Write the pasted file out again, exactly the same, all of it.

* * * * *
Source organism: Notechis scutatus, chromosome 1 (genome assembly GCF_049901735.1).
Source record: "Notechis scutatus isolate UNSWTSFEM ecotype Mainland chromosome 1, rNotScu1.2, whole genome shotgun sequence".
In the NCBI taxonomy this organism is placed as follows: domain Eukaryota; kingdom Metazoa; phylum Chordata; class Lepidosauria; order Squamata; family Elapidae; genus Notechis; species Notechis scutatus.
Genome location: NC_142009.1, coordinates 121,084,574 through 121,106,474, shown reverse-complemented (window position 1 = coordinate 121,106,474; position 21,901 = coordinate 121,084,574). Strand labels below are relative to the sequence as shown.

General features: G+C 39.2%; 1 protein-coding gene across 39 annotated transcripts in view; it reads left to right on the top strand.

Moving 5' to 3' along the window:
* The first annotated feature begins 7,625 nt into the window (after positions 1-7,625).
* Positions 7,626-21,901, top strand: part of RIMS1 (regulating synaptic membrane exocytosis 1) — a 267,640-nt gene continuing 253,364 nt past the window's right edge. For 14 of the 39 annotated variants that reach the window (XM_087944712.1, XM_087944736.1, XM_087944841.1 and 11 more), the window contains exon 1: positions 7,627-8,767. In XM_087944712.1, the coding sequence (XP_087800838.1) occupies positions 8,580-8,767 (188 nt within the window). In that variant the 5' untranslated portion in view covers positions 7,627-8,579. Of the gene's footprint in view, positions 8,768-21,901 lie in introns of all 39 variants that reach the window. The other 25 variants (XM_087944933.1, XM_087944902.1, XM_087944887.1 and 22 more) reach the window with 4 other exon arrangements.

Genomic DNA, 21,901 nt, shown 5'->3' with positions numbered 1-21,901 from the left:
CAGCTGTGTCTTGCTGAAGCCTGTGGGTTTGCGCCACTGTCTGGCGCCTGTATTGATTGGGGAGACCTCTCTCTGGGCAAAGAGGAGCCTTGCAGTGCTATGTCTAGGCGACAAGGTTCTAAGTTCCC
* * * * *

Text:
Source organism: Notechis scutatus, chromosome 1 (genome assembly GCF_049901735.1).
Source record: "Notechis scutatus isolate UNSWTSFEM ecotype Mainland chromosome 1, rNotScu1.2, whole genome shotgun sequence".
In the NCBI taxonomy this organism is placed as follows: domain Eukaryota; kingdom Metazoa; phylum Chordata; class Lepidosauria; order Squamata; family Elapidae; genus Notechis; species Notechis scutatus.
Genome location: NC_142009.1, coordinates 121,084,574 through 121,106,474, shown reverse-complemented (window position 1 = coordinate 121,106,474; position 21,901 = coordinate 121,084,574). Strand labels below are relative to the sequence as shown.

General features: G+C 39.2%; 1 protein-coding gene across 39 annotated transcripts in view; it reads left to right on the top strand.

Moving 5' to 3' along the window:
* The first annotated feature begins 7,625 nt into the window (after positions 1-7,625).
* Positions 7,626-21,901, top strand: part of RIMS1 (regulating synaptic membrane exocytosis 1) — a 267,640-nt gene continuing 253,364 nt past the window's right edge. For 14 of the 39 annotated variants that reach the window (XM_087944712.1, XM_087944736.1, XM_087944841.1 and 11 more), the window contains exon 1: positions 7,627-8,767. In XM_087944712.1, the coding sequence (XP_087800838.1) occupies positions 8,580-8,767 (188 nt within the window). In that variant the 5' untranslated portion in view covers positions 7,627-8,579. Of the gene's footprint in view, positions 8,768-21,901 lie in introns of all 39 variants that reach the window. The other 25 variants (XM_087944933.1, XM_087944902.1, XM_087944887.1 and 22 more) reach the window with 4 other exon arrangements.

Genomic DNA, 21,901 nt, shown 5'->3' with positions numbered 1-21,901 from the left:
CAGCTGTGTCTTGCTGAAGCCTGTGGGTTTGCGCCACTGTCTGGCGCCTGTATTGATTGGGGAGACCTCTCTCTGGGCAAAGAGGAGCCTTGCAGTGCTATGTCTAGGCGACAAGGTTCTAAGTTCCC